Best Probiotics For Women Over 70

Welcome friend! In this article, you will learn about the best probiotics for women over 70. Your biome is very important for your health so I hope you keep reading.

We have known for a long time already that our digestive tract is filled with microbes. But it wasn’t that long ago that they were just thought of as just passive parasites keeping away more hostile parasites by taking up living space.

But they have turned out to be much more than that. The advances in research over the past few decades have just begun to show the importance of the microbiome for our health and entire existence.

The microbes living in your intestine are an important part of your immune system, digestion, metabolism and they even seem to affect your cognition and mental health.

The amazing fact that your body has more DNA from the microbes in your gut than from your cells just goes to show how important these single-cell organisms are for us.

Considering that, it’s no wonder that probiotics – supplements containing living gut bacteria – have become some of the most popular supplements.

They’ve been touted to help everything from digestive issues to immunity and to even help with menopause.

But the truth is that not all probiotic supplements are created equal and most of them will only offer short-lived effects if any at all, with a hefty price tag.

So should you use probiotics as a woman over 70? Let’s find out.

What Is The Microbiome

Before we talk about probiotics, it’s important to understand what the human microbiome is.

The human microbiome refers to the billions of bacteria and other microbes colonizing your whole body. It’s more often used to refer to the ones in your digestive tract, however.

You probably already know that there are beneficial bacteria in your gut bt what might come as a surprise is that virtually your whole body is habited by microorganisms.

In fact, there is vastly more microbe DNA on your body than there is human DNA because there are more microbes in and on your body than there are cells.

Considering this fact it’s not hard to understand that we live in symbiosis with these beneficial organisms and that they have a critical role in our overall health and functioning.

Most of the microbiome is located in your colon and the small intestine. The stomach is too acidic for most bacteria to survive but even there are some microbes.

Everyone’s microbiome is different so it’s as individual as a fingerprint and it’s mainly formed in your youth. We’ll talk more about that in the next chapter.

Your microbiome has a very important function in your immunity and metabolism and recent studies show that it likely even affects your mood and cognition.

The microbiome improves your immunity by preventing harmful bacteria and viruses from growing through complex immunological processes.

One of the most important functions for these microbes is to metabolize foods that can’t be digested by your body. This improves energy uptake and produces beneficial nutrients.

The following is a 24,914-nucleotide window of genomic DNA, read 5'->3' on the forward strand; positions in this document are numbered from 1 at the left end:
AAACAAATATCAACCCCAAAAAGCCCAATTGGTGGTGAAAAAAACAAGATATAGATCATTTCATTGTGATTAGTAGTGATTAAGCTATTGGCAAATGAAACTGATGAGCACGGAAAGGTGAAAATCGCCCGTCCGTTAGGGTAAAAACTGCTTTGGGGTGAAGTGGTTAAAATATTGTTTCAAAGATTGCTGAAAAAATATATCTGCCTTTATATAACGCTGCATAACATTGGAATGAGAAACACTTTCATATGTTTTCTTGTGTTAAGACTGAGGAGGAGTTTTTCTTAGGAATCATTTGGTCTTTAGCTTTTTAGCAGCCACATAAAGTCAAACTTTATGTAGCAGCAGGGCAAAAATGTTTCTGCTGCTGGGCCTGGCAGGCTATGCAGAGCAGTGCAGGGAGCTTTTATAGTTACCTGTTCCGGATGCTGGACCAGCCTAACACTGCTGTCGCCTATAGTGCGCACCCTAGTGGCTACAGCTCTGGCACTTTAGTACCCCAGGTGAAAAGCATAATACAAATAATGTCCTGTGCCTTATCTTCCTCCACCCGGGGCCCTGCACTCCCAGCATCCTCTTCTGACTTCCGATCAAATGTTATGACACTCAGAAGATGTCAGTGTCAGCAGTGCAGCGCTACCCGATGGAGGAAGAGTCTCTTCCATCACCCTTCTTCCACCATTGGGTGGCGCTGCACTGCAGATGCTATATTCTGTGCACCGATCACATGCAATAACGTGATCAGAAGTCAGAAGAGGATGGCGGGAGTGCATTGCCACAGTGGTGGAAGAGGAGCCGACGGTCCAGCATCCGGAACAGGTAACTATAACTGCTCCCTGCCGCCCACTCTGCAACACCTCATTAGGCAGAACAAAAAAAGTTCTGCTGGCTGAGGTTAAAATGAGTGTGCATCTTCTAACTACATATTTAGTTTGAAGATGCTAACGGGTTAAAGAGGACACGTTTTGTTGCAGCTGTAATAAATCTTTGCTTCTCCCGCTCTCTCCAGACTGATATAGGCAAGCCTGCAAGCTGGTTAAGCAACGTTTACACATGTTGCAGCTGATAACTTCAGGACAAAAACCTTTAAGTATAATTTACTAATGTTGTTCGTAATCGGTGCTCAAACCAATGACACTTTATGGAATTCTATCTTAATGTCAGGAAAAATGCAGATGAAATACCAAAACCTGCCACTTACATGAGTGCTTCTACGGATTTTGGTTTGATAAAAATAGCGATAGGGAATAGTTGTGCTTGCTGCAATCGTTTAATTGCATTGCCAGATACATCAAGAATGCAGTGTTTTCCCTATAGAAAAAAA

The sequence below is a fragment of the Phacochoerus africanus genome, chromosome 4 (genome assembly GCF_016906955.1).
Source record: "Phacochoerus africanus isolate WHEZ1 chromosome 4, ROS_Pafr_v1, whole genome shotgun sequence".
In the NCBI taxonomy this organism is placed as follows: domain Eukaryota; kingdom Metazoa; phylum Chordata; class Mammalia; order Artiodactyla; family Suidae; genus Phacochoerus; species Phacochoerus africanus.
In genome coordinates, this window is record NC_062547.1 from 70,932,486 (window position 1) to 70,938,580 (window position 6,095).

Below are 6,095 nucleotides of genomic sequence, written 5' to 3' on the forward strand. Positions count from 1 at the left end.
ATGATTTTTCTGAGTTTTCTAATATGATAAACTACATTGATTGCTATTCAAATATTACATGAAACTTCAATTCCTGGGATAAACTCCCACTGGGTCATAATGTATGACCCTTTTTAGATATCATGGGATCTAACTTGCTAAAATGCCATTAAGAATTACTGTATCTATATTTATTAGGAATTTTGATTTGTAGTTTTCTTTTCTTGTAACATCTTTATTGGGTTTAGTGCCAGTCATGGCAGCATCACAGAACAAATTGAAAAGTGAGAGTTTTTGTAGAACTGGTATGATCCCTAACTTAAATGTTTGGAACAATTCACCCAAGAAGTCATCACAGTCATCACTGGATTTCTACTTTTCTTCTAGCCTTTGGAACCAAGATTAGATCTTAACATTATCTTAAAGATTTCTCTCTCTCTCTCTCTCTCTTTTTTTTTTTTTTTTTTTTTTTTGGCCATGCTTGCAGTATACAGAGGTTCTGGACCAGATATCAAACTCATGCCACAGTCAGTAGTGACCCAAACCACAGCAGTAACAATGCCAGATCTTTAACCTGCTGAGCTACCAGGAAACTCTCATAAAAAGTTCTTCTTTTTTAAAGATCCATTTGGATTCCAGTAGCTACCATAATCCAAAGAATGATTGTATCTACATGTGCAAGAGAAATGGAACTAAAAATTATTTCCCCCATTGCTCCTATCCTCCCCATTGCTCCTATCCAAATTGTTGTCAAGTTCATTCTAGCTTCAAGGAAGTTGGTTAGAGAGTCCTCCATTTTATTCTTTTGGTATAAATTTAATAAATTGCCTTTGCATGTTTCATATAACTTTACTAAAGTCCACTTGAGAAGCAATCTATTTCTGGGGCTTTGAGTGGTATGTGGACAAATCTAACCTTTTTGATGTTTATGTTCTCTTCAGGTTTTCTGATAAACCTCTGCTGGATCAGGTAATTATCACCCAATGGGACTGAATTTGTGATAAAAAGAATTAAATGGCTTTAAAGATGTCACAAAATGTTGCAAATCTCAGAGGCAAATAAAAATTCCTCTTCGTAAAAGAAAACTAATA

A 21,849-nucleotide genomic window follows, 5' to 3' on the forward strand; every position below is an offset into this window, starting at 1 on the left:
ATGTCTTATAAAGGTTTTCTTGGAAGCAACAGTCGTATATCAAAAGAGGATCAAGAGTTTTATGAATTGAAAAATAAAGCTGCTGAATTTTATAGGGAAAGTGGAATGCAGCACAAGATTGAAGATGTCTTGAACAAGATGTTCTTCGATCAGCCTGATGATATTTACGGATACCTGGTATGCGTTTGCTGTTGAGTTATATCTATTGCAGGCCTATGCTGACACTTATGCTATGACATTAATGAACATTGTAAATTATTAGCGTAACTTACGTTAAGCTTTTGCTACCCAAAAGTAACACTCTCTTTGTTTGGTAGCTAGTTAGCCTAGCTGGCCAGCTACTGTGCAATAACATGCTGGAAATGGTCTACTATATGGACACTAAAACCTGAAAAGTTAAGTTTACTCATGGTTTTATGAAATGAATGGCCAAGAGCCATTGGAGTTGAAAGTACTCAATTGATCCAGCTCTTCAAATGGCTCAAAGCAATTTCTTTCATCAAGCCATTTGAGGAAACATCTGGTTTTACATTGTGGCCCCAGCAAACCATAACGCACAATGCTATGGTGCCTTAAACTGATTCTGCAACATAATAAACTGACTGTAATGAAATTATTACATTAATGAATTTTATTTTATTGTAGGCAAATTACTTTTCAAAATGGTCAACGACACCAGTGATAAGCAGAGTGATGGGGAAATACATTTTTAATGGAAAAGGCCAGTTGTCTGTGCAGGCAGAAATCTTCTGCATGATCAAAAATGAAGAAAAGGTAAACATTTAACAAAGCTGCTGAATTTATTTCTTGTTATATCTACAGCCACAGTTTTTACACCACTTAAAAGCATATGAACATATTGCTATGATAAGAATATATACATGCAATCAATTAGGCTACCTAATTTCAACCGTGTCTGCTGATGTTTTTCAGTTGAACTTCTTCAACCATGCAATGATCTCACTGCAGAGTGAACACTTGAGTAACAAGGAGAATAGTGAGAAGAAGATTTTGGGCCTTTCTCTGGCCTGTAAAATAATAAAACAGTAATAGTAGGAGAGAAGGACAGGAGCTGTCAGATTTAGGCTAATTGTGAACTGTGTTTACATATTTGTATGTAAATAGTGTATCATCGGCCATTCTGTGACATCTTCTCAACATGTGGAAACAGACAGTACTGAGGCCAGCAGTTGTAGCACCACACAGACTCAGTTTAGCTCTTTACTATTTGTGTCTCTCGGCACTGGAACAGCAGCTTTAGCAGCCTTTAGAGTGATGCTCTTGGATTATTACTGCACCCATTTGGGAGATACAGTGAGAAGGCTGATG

The microbiome is robust and something you usually never think about – until something goes wrong. Typically issues with the microbiome are associated with long and hard courses of antibiotics or conditions that cause immunodeficiency.

Let’s look at the things that affect your individual microbiome.

Things That Affect The Microbiome

The most important factor for your microbiome is your early childhood, especially birth. You see, most people will inherit or acquire the basic microbiome from their mother during childbirth.  

If you are born through a c-section, this important exposure to your mother’s microbiome can be insufficient.

This can result in all sorts of digestive and immunological issues, as your microbiome will be formed through exposure to the environment.

Fortunately, the latest research shows that this difference will likely be only intermittent as long as the infant is exposed to the microbiome from breast milk.

Which is the next important source of exposure from the mother. But naturally, the microbes in the breast milk (and the skin) will not be as diverse as the microbes of the birth canal.

This is why it’s now a standard procedure to expose babies born through c-section to the secretions of the mother to ensure proper microbe exposure.

After birth and breastfeeding your childhood home and family will determine the rest of your microbiome. You will get bacteria from your parents, siblings, parts, and domestic animals as well as nature.

Generally speaking, diversity is better. Children that grew up at farms usually have less allergies, immune deficiencies, etc. partly due to a more diverse microbiome. So being overly hygienic around your children might actually be counterproductive.

For that reason, it probably doesn’t come as a surprise that antibiotics also play a big role in your microbiome, especially during childhood.

Antibiotics kill all kinds of microbes, they don’t make a distinction between beneficial ones and pathogens. So each course will weaken your microbiome.

Finally, as an adult, your diet will have the biggest effect on your microbiome. Someone eating mainly processed food, sugar, and lots of meat will likely have larger populations of different bacteria than someone who eats mainly fresh vegetables for example.

Age and sex can also have an effect on your microbiome but they likely play a much lower role.

What Are Probiotics

Probiotics are foods or supplements that contain live beneficial bacteria that can at least, in theory, colonize your gut. Probiotics can also contain other microbes besides, most commonly yeasts.